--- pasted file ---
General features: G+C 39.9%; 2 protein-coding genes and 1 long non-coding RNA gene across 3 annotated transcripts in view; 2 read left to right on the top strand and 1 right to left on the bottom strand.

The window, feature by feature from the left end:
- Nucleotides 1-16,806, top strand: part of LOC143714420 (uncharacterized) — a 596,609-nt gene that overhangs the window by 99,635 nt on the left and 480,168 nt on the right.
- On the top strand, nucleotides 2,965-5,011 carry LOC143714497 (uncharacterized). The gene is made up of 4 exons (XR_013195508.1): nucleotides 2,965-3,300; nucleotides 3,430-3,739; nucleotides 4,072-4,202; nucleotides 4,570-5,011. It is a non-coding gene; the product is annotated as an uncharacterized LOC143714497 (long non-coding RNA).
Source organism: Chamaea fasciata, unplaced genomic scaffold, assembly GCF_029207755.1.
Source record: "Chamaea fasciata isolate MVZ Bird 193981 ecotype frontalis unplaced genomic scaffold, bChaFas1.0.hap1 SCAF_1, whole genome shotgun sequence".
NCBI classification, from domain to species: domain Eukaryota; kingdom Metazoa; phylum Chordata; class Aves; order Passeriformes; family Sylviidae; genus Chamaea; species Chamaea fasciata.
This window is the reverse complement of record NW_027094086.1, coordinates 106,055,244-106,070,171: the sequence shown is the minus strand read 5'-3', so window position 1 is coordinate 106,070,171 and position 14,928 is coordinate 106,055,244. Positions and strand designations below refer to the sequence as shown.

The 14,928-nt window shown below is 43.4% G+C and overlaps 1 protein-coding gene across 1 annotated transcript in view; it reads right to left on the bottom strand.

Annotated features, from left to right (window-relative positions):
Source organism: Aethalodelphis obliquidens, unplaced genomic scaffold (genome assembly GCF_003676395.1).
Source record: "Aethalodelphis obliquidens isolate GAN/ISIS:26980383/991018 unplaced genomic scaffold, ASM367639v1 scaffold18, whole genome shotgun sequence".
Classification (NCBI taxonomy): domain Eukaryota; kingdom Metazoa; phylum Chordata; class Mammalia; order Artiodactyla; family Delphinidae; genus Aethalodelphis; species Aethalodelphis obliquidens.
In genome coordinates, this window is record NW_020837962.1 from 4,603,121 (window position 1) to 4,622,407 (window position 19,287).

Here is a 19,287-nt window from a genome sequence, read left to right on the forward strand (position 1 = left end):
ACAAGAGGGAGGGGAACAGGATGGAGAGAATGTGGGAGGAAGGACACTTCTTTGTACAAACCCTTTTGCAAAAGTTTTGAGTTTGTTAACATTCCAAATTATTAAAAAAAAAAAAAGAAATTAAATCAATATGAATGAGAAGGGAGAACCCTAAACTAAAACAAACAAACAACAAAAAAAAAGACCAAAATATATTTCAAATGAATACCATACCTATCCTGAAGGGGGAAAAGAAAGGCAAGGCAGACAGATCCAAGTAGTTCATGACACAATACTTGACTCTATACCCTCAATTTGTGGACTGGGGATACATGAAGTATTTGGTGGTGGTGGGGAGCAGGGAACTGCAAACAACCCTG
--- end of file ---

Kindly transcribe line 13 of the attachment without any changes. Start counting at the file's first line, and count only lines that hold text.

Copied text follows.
Classification (NCBI taxonomy): domain Eukaryota; kingdom Metazoa; phylum Chordata; class Mammalia; order Artiodactyla; family Delphinidae; genus Aethalodelphis; species Aethalodelphis obliquidens.